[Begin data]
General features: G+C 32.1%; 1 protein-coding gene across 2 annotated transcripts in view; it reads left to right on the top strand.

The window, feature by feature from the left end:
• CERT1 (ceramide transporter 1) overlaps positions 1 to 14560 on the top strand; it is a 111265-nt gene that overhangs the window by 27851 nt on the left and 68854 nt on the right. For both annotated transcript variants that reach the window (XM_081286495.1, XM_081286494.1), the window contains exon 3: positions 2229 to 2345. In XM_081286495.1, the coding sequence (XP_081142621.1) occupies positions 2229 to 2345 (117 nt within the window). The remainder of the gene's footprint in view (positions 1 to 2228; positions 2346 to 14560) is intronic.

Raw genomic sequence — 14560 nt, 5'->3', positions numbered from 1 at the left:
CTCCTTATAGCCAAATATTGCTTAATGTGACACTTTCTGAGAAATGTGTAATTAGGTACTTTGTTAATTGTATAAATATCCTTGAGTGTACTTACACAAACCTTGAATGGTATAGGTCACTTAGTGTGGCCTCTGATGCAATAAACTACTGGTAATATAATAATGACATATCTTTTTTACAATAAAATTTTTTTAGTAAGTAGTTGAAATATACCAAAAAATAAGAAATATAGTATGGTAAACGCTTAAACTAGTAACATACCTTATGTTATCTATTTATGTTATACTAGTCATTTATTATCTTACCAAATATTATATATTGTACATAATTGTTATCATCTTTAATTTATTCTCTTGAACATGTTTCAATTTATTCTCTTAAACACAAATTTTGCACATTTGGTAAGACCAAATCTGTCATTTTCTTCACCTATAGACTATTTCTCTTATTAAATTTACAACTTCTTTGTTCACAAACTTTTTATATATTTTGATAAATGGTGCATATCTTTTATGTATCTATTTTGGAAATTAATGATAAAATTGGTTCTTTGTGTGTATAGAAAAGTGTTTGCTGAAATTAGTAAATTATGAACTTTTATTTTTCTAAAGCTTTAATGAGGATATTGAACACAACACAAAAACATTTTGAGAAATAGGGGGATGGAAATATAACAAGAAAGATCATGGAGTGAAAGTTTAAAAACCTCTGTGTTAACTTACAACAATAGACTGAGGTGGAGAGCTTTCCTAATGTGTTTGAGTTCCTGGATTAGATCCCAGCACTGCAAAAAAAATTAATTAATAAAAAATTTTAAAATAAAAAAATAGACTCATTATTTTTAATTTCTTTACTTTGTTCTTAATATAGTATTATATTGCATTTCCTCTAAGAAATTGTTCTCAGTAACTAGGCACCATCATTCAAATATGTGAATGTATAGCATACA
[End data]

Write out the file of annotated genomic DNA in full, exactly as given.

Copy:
General features: G+C 32.1%; 1 protein-coding gene across 2 annotated transcripts in view; it reads left to right on the top strand.

The window, feature by feature from the left end:
• CERT1 (ceramide transporter 1) overlaps positions 1 to 14560 on the top strand; it is a 111265-nt gene that overhangs the window by 27851 nt on the left and 68854 nt on the right. For both annotated transcript variants that reach the window (XM_081286495.1, XM_081286494.1), the window contains exon 3: positions 2229 to 2345. In XM_081286495.1, the coding sequence (XP_081142621.1) occupies positions 2229 to 2345 (117 nt within the window). The remainder of the gene's footprint in view (positions 1 to 2228; positions 2346 to 14560) is intronic.

Raw genomic sequence — 14560 nt, 5'->3', positions numbered from 1 at the left:
CTCCTTATAGCCAAATATTGCTTAATGTGACACTTTCTGAGAAATGTGTAATTAGGTACTTTGTTAATTGTATAAATATCCTTGAGTGTACTTACACAAACCTTGAATGGTATAGGTCACTTAGTGTGGCCTCTGATGCAATAAACTACTGGTAATATAATAATGACATATCTTTTTTACAATAAAATTTTTTTAGTAAGTAGTTGAAATATACCAAAAAATAAGAAATATAGTATGGTAAACGCTTAAACTAGTAACATACCTTATGTTATCTATTTATGTTATACTAGTCATTTATTATCTTACCAAATATTATATATTGTACATAATTGTTATCATCTTTAATTTATTCTCTTGAACATGTTTCAATTTATTCTCTTAAACACAAATTTTGCACATTTGGTAAGACCAAATCTGTCATTTTCTTCACCTATAGACTATTTCTCTTATTAAATTTACAACTTCTTTGTTCACAAACTTTTTATATATTTTGATAAATGGTGCATATCTTTTATGTATCTATTTTGGAAATTAATGATAAAATTGGTTCTTTGTGTGTATAGAAAAGTGTTTGCTGAAATTAGTAAATTATGAACTTTTATTTTTCTAAAGCTTTAATGAGGATATTGAACACAACACAAAAACATTTTGAGAAATAGGGGGATGGAAATATAACAAGAAAGATCATGGAGTGAAAGTTTAAAAACCTCTGTGTTAACTTACAACAATAGACTGAGGTGGAGAGCTTTCCTAATGTGTTTGAGTTCCTGGATTAGATCCCAGCACTGCAAAAAAAATTAATTAATAAAAAATTTTAAAATAAAAAAATAGACTCATTATTTTTAATTTCTTTACTTTGTTCTTAATATAGTATTATATTGCATTTCCTCTAAGAAATTGTTCTCAGTAACTAGGCACCATCATTCAAATATGTGAATGTATAGCATACA